Pier Pander, a Friesian sculptor, living 1864-1919, wrote: "Does one really need to be an artist to understand that art is nothing but creating beautiful things ...." "... and bringing that under the eyes of those who are able to enjoy it and thereby to enrich their mind ...". He sought in his art tranquil simplicity, no strong emotions such as Rodin's art. Well, all that is fine, but, in my view, his sculptural work is indeed very 'quiet' and in that way also a bit boring….
Why a work of art is appreciated as beautiful remains a mystery. During the 20th century there was considerable rejection of beauty by artists and philosophers alike. Postmodernism's was highly anti-aesthetics. It appears that in the aftermath of postmodernism, thinkers have returned to beauty as an important value. Some reaffirm the status of beauty as an important philosophical concept. Others also argue that beauty is related to justice, so to 'goodness' or to 'ethics'. So the debate on beauty is again alive.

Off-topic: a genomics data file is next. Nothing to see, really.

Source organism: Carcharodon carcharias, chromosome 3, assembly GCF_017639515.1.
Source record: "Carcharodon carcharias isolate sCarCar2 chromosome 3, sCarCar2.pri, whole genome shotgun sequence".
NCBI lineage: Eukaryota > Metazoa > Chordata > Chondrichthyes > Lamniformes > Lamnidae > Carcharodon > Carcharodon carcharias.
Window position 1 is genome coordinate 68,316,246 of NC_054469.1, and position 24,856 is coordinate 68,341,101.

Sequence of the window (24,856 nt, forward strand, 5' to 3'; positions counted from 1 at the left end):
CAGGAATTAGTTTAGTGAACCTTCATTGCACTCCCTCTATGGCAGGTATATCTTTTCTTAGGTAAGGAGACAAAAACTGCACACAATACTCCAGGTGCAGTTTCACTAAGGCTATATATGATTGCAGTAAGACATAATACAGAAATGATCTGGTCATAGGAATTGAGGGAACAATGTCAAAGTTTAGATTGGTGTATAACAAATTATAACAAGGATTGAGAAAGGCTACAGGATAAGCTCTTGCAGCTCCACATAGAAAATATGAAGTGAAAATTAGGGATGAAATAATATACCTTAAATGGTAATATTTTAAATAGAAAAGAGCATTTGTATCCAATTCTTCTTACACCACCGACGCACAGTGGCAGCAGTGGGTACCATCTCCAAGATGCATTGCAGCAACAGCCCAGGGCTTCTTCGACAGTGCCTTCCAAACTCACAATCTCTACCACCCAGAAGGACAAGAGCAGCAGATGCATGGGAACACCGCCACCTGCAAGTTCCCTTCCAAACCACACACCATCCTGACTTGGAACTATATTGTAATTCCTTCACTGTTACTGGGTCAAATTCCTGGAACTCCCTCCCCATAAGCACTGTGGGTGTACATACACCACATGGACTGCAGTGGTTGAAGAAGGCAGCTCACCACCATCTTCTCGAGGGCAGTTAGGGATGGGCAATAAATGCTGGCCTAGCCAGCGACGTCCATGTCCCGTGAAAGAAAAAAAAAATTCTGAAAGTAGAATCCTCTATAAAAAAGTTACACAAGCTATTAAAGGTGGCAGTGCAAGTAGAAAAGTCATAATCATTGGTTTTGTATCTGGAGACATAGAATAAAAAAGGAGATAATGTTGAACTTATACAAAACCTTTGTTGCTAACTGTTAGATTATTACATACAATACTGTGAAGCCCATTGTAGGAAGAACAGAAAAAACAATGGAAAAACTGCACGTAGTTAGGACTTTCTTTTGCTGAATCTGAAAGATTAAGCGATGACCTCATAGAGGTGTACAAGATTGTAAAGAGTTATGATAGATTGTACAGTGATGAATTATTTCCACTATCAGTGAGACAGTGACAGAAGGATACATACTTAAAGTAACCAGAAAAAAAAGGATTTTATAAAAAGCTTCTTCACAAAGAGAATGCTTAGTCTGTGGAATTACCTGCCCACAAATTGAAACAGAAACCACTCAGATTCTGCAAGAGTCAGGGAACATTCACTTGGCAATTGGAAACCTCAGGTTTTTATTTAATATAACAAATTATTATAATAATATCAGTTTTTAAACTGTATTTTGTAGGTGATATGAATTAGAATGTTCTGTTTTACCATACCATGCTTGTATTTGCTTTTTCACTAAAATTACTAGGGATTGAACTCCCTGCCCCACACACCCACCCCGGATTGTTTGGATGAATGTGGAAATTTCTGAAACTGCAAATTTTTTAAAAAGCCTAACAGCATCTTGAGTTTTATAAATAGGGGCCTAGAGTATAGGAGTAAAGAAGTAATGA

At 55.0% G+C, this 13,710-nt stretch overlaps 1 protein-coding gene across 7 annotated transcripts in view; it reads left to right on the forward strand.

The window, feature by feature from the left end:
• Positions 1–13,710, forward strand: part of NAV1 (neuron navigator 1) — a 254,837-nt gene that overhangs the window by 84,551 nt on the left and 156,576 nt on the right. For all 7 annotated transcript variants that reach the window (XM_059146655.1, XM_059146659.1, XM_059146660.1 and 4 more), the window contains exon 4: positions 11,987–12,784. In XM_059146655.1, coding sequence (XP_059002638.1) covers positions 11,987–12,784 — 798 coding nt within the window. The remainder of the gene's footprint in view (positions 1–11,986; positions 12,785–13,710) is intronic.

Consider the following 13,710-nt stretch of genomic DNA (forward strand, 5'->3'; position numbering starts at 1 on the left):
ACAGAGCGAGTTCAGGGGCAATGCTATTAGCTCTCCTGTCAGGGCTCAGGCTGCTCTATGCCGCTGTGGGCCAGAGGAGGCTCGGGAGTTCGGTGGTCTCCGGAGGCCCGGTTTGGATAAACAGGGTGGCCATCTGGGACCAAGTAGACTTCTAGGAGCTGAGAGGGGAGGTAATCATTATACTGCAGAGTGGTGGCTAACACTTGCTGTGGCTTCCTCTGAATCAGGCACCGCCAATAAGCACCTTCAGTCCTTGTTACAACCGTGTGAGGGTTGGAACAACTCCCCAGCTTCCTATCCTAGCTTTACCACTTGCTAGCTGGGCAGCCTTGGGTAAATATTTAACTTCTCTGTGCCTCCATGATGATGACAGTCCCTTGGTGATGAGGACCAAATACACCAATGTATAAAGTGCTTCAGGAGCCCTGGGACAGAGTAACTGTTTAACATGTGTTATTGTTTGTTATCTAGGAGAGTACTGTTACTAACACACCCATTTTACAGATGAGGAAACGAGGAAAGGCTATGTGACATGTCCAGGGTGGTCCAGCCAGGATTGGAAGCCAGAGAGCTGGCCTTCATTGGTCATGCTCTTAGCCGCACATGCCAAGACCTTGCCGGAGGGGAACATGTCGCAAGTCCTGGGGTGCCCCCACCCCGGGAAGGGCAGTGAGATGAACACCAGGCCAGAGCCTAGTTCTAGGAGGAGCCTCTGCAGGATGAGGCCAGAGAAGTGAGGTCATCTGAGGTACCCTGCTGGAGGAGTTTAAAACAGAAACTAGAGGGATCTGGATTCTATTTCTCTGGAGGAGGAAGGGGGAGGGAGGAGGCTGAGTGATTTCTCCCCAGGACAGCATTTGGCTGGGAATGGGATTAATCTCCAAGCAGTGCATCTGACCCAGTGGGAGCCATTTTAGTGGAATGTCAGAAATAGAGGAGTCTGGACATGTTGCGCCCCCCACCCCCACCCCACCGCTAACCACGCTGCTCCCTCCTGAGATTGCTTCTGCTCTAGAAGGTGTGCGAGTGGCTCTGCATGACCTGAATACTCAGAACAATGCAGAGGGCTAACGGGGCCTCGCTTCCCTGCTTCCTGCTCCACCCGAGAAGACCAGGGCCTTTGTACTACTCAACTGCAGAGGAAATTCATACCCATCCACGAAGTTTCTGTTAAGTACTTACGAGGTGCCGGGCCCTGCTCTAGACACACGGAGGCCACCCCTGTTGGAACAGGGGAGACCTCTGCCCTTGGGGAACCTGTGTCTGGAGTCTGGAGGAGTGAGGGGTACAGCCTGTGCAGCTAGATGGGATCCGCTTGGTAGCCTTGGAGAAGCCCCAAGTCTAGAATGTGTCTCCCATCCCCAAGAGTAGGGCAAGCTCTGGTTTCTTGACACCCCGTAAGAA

Beauty is in the eye of the beholder, is a famous saying, the perception of beauty is subjective. And yes, I think that beauty can be found everywhere, one only should be able to see it, to experience it, in nature, in cities, in the various forms of art. Pander has a reductionist or limited vision of plastic arts and the artist. If beauty is such a subjective category, than any artist may create beauty, and any beholder will be able to enjoy it. Probably this is not the way how Pander reasoned, his concept of beauty was his own, appreciated by a group of like-minded people….
I do sympathize with Postmodernist anti-aesthetics. Art cannot be reduced to aesthetics only. For instance the narrative is essential part. In some forms of art, like conceptual art, the narrative tends to dominate.